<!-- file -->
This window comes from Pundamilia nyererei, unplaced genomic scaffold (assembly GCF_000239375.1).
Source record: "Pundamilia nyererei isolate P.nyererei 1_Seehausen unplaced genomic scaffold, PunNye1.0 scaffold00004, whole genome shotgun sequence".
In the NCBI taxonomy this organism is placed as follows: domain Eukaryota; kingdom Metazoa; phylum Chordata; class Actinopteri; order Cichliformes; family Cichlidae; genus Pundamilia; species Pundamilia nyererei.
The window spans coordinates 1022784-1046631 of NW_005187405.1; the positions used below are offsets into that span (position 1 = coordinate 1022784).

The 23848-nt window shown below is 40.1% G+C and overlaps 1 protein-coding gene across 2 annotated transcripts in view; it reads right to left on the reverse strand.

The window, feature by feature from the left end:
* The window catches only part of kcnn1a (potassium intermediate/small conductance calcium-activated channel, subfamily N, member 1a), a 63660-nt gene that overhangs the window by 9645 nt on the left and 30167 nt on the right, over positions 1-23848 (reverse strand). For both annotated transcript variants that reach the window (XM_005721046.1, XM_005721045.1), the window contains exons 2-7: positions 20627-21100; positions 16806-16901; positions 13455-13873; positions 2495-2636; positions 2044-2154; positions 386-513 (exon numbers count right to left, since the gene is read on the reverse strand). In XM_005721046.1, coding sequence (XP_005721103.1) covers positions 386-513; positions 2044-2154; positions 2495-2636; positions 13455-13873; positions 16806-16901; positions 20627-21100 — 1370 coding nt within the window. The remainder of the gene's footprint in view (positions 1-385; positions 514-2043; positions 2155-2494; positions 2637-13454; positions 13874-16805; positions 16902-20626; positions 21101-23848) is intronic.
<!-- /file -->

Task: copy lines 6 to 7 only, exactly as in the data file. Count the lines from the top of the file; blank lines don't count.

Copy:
The window, feature by feature from the left end:
* The window catches only part of kcnn1a (potassium intermediate/small conductance calcium-activated channel, subfamily N, member 1a), a 63660-nt gene that overhangs the window by 9645 nt on the left and 30167 nt on the right, over positions 1-23848 (reverse strand). For both annotated transcript variants that reach the window (XM_005721046.1, XM_005721045.1), the window contains exons 2-7: positions 20627-21100; positions 16806-16901; positions 13455-13873; positions 2495-2636; positions 2044-2154; positions 386-513 (exon numbers count right to left, since the gene is read on the reverse strand). In XM_005721046.1, coding sequence (XP_005721103.1) covers positions 386-513; positions 2044-2154; positions 2495-2636; positions 13455-13873; positions 16806-16901; positions 20627-21100 — 1370 coding nt within the window. The remainder of the gene's footprint in view (positions 1-385; positions 514-2043; positions 2155-2494; positions 2637-13454; positions 13874-16805; positions 16902-20626; positions 21101-23848) is intronic.